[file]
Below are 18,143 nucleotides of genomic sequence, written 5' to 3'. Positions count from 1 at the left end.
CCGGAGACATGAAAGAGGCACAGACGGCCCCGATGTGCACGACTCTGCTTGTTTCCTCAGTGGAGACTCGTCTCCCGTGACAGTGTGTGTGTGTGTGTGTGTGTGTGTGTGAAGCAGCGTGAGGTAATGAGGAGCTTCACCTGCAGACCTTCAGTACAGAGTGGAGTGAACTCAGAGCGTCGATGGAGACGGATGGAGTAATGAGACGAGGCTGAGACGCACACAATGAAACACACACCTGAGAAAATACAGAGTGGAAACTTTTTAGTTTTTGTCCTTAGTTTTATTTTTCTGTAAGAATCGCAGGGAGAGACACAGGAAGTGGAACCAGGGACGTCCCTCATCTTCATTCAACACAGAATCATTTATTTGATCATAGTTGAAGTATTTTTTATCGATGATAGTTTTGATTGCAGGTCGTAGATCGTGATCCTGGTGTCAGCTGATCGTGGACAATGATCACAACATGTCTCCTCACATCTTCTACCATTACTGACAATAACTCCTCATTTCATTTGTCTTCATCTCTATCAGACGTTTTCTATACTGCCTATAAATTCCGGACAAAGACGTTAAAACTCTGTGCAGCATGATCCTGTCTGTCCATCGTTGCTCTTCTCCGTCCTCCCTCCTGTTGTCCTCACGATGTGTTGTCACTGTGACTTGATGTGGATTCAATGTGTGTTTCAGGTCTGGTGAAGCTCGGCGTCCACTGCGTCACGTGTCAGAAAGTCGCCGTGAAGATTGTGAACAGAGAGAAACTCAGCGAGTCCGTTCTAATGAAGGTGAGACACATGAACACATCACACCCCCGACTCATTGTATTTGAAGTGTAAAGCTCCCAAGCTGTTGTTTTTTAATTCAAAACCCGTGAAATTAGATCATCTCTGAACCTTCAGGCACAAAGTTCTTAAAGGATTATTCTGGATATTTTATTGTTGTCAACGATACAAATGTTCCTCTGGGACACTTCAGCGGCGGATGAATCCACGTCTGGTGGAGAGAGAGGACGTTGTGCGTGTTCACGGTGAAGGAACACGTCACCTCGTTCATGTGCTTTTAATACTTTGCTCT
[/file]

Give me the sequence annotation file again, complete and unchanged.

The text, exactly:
Below are 18,143 nucleotides of genomic sequence, written 5' to 3'. Positions count from 1 at the left end.
CCGGAGACATGAAAGAGGCACAGACGGCCCCGATGTGCACGACTCTGCTTGTTTCCTCAGTGGAGACTCGTCTCCCGTGACAGTGTGTGTGTGTGTGTGTGTGTGTGTGTGAAGCAGCGTGAGGTAATGAGGAGCTTCACCTGCAGACCTTCAGTACAGAGTGGAGTGAACTCAGAGCGTCGATGGAGACGGATGGAGTAATGAGACGAGGCTGAGACGCACACAATGAAACACACACCTGAGAAAATACAGAGTGGAAACTTTTTAGTTTTTGTCCTTAGTTTTATTTTTCTGTAAGAATCGCAGGGAGAGACACAGGAAGTGGAACCAGGGACGTCCCTCATCTTCATTCAACACAGAATCATTTATTTGATCATAGTTGAAGTATTTTTTATCGATGATAGTTTTGATTGCAGGTCGTAGATCGTGATCCTGGTGTCAGCTGATCGTGGACAATGATCACAACATGTCTCCTCACATCTTCTACCATTACTGACAATAACTCCTCATTTCATTTGTCTTCATCTCTATCAGACGTTTTCTATACTGCCTATAAATTCCGGACAAAGACGTTAAAACTCTGTGCAGCATGATCCTGTCTGTCCATCGTTGCTCTTCTCCGTCCTCCCTCCTGTTGTCCTCACGATGTGTTGTCACTGTGACTTGATGTGGATTCAATGTGTGTTTCAGGTCTGGTGAAGCTCGGCGTCCACTGCGTCACGTGTCAGAAAGTCGCCGTGAAGATTGTGAACAGAGAGAAACTCAGCGAGTCCGTTCTAATGAAGGTGAGACACATGAACACATCACACCCCCGACTCATTGTATTTGAAGTGTAAAGCTCCCAAGCTGTTGTTTTTTAATTCAAAACCCGTGAAATTAGATCATCTCTGAACCTTCAGGCACAAAGTTCTTAAAGGATTATTCTGGATATTTTATTGTTGTCAACGATACAAATGTTCCTCTGGGACACTTCAGCGGCGGATGAATCCACGTCTGGTGGAGAGAGAGGACGTTGTGCGTGTTCACGGTGAAGGAACACGTCACCTCGTTCATGTGCTTTTAATACTTTGCTCT